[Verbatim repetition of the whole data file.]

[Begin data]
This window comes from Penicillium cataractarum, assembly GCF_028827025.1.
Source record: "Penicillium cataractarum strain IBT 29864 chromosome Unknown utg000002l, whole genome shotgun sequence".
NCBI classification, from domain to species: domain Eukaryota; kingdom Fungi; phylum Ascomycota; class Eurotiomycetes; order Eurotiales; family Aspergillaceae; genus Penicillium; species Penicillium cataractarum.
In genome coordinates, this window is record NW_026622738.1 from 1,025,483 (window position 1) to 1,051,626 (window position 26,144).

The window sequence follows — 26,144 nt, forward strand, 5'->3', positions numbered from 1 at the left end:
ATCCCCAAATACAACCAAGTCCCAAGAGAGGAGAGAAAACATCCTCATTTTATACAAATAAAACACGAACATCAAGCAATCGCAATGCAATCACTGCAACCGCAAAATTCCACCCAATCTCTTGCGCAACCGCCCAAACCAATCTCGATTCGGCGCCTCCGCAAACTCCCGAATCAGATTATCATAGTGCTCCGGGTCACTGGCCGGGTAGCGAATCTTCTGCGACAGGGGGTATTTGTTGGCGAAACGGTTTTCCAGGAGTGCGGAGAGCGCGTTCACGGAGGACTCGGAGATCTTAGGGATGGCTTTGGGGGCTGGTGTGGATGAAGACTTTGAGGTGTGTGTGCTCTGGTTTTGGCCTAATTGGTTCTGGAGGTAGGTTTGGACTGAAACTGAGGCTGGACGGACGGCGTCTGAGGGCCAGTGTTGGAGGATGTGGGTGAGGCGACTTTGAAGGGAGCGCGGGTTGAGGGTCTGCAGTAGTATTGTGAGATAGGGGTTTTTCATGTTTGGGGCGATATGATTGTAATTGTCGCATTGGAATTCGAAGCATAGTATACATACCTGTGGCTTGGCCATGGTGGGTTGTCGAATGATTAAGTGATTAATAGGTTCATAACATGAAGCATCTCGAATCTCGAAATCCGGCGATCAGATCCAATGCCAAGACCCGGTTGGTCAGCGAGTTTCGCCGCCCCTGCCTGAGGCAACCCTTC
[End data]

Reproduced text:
This window comes from Penicillium cataractarum, assembly GCF_028827025.1.
Source record: "Penicillium cataractarum strain IBT 29864 chromosome Unknown utg000002l, whole genome shotgun sequence".
NCBI classification, from domain to species: domain Eukaryota; kingdom Fungi; phylum Ascomycota; class Eurotiomycetes; order Eurotiales; family Aspergillaceae; genus Penicillium; species Penicillium cataractarum.
In genome coordinates, this window is record NW_026622738.1 from 1,025,483 (window position 1) to 1,051,626 (window position 26,144).

The window sequence follows — 26,144 nt, forward strand, 5'->3', positions numbered from 1 at the left end:
ATCCCCAAATACAACCAAGTCCCAAGAGAGGAGAGAAAACATCCTCATTTTATACAAATAAAACACGAACATCAAGCAATCGCAATGCAATCACTGCAACCGCAAAATTCCACCCAATCTCTTGCGCAACCGCCCAAACCAATCTCGATTCGGCGCCTCCGCAAACTCCCGAATCAGATTATCATAGTGCTCCGGGTCACTGGCCGGGTAGCGAATCTTCTGCGACAGGGGGTATTTGTTGGCGAAACGGTTTTCCAGGAGTGCGGAGAGCGCGTTCACGGAGGACTCGGAGATCTTAGGGATGGCTTTGGGGGCTGGTGTGGATGAAGACTTTGAGGTGTGTGTGCTCTGGTTTTGGCCTAATTGGTTCTGGAGGTAGGTTTGGACTGAAACTGAGGCTGGACGGACGGCGTCTGAGGGCCAGTGTTGGAGGATGTGGGTGAGGCGACTTTGAAGGGAGCGCGGGTTGAGGGTCTGCAGTAGTATTGTGAGATAGGGGTTTTTCATGTTTGGGGCGATATGATTGTAATTGTCGCATTGGAATTCGAAGCATAGTATACATACCTGTGGCTTGGCCATGGTGGGTTGTCGAATGATTAAGTGATTAATAGGTTCATAACATGAAGCATCTCGAATCTCGAAATCCGGCGATCAGATCCAATGCCAAGACCCGGTTGGTCAGCGAGTTTCGCCGCCCCTGCCTGAGGCAACCCTTC